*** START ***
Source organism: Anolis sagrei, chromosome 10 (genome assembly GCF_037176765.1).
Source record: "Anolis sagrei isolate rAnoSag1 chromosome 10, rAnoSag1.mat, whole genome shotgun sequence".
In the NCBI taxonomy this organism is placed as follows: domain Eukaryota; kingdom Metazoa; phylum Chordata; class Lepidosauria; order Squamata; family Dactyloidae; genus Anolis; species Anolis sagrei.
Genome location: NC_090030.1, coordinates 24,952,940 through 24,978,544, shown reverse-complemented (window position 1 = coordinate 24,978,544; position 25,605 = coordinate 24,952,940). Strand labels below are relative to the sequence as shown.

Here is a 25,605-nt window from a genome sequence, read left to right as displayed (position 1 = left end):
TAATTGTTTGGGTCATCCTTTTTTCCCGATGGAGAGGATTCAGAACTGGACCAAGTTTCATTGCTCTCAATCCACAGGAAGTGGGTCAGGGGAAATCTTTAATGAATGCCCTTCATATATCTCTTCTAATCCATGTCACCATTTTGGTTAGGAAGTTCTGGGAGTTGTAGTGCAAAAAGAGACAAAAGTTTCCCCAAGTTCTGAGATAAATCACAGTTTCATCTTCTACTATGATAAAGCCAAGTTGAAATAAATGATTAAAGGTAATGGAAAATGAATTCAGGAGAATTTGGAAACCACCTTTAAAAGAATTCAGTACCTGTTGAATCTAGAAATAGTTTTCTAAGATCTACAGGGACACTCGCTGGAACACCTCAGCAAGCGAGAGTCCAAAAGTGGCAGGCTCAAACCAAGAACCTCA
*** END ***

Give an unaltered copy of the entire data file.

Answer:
Source organism: Anolis sagrei, chromosome 10 (genome assembly GCF_037176765.1).
Source record: "Anolis sagrei isolate rAnoSag1 chromosome 10, rAnoSag1.mat, whole genome shotgun sequence".
In the NCBI taxonomy this organism is placed as follows: domain Eukaryota; kingdom Metazoa; phylum Chordata; class Lepidosauria; order Squamata; family Dactyloidae; genus Anolis; species Anolis sagrei.
Genome location: NC_090030.1, coordinates 24,952,940 through 24,978,544, shown reverse-complemented (window position 1 = coordinate 24,978,544; position 25,605 = coordinate 24,952,940). Strand labels below are relative to the sequence as shown.

Here is a 25,605-nt window from a genome sequence, read left to right as displayed (position 1 = left end):
TAATTGTTTGGGTCATCCTTTTTTCCCGATGGAGAGGATTCAGAACTGGACCAAGTTTCATTGCTCTCAATCCACAGGAAGTGGGTCAGGGGAAATCTTTAATGAATGCCCTTCATATATCTCTTCTAATCCATGTCACCATTTTGGTTAGGAAGTTCTGGGAGTTGTAGTGCAAAAAGAGACAAAAGTTTCCCCAAGTTCTGAGATAAATCACAGTTTCATCTTCTACTATGATAAAGCCAAGTTGAAATAAATGATTAAAGGTAATGGAAAATGAATTCAGGAGAATTTGGAAACCACCTTTAAAAGAATTCAGTACCTGTTGAATCTAGAAATAGTTTTCTAAGATCTACAGGGACACTCGCTGGAACACCTCAGCAAGCGAGAGTCCAAAAGTGGCAGGCTCAAACCAAGAACCTCA